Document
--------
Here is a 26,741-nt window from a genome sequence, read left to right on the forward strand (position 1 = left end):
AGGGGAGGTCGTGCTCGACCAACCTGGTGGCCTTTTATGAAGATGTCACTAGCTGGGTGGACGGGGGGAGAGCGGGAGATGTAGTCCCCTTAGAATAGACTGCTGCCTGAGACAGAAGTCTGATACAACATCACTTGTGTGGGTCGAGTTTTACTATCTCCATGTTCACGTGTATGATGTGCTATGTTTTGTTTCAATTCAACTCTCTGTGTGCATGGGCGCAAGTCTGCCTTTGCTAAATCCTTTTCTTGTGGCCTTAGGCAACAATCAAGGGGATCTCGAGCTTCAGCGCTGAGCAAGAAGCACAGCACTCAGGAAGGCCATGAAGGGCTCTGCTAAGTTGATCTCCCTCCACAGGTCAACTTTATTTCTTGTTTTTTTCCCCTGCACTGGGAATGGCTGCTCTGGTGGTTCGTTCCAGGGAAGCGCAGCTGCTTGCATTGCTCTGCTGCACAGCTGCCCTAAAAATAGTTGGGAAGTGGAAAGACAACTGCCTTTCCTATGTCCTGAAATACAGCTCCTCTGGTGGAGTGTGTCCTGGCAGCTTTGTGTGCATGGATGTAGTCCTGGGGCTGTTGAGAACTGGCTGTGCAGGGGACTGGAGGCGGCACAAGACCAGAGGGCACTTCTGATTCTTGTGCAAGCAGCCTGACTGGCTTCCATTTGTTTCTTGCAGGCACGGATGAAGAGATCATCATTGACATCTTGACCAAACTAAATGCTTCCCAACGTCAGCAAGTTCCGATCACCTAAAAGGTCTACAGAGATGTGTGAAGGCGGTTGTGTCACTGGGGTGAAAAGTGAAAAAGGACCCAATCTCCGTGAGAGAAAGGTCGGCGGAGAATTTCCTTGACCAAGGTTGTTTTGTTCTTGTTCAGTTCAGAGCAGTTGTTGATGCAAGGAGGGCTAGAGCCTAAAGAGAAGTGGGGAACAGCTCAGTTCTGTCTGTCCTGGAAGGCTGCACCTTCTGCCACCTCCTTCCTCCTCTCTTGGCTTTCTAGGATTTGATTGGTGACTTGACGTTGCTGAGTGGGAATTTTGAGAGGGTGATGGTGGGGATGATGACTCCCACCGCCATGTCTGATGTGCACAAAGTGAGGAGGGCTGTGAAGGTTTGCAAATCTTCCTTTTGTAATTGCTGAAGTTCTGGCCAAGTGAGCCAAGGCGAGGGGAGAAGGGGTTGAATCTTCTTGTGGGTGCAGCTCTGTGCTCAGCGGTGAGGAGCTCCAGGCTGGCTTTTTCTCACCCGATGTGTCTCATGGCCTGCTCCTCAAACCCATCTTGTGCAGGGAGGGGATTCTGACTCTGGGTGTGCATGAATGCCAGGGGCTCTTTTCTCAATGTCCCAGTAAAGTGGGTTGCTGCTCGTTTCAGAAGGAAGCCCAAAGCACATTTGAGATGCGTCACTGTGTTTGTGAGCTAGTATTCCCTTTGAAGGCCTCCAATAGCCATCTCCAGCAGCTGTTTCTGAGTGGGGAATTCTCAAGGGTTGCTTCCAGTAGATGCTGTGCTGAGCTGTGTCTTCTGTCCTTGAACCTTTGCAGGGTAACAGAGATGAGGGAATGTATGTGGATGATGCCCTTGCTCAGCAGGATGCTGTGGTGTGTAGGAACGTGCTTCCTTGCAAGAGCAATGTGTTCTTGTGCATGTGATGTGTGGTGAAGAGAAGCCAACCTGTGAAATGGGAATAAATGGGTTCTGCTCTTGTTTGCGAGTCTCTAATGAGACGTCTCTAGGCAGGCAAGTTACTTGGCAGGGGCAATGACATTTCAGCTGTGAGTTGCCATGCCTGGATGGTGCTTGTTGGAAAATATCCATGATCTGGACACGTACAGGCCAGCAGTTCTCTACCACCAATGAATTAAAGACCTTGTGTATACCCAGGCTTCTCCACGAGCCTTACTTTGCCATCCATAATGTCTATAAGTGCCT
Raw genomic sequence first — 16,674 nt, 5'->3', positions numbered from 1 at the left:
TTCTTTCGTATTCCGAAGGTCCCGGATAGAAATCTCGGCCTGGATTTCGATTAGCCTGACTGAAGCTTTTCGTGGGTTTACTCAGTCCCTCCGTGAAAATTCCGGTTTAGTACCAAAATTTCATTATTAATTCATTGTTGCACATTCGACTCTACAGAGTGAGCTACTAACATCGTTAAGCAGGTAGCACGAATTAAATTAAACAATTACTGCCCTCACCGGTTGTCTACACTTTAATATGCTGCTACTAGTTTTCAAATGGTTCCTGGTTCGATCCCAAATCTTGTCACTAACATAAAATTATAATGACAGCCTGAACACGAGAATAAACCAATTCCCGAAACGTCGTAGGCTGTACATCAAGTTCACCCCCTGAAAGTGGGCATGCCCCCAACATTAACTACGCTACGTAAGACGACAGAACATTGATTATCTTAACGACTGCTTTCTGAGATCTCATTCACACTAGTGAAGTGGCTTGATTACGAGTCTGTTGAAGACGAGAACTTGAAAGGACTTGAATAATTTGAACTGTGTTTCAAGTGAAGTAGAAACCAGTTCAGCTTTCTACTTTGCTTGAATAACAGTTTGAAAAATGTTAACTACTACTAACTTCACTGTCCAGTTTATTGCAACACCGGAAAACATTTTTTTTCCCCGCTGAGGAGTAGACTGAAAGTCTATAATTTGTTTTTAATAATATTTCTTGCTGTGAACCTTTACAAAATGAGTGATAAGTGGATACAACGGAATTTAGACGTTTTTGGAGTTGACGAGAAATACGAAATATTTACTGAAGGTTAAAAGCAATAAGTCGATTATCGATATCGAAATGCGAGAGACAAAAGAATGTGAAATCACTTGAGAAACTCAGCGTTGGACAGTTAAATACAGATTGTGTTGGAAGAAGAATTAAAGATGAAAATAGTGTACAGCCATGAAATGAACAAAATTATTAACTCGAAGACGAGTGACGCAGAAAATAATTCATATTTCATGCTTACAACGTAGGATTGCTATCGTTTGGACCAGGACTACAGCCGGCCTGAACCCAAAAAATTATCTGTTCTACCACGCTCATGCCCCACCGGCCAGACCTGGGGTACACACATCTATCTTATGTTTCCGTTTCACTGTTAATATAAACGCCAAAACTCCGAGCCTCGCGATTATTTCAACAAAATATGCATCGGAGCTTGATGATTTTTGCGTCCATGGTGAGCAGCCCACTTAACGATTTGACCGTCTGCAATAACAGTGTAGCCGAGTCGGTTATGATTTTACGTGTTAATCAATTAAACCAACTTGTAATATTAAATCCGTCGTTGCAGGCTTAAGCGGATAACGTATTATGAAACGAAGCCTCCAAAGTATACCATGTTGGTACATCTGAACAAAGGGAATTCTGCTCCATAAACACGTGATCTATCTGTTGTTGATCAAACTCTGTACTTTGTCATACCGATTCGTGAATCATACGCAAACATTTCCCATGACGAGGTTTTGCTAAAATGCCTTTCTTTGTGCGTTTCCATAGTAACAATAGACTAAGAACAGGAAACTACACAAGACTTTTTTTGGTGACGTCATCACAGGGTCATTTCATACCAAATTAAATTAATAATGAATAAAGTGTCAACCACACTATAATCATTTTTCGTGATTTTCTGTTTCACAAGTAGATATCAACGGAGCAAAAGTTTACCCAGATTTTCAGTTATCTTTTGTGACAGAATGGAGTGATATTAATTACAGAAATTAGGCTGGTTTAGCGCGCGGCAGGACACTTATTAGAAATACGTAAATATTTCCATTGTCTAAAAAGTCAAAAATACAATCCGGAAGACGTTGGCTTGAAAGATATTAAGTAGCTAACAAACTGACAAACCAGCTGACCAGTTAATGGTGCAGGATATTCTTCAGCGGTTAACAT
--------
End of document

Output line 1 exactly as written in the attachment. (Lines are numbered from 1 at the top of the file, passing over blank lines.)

Here is a 26,741-nt window from a genome sequence, read left to right on the forward strand (position 1 = left end):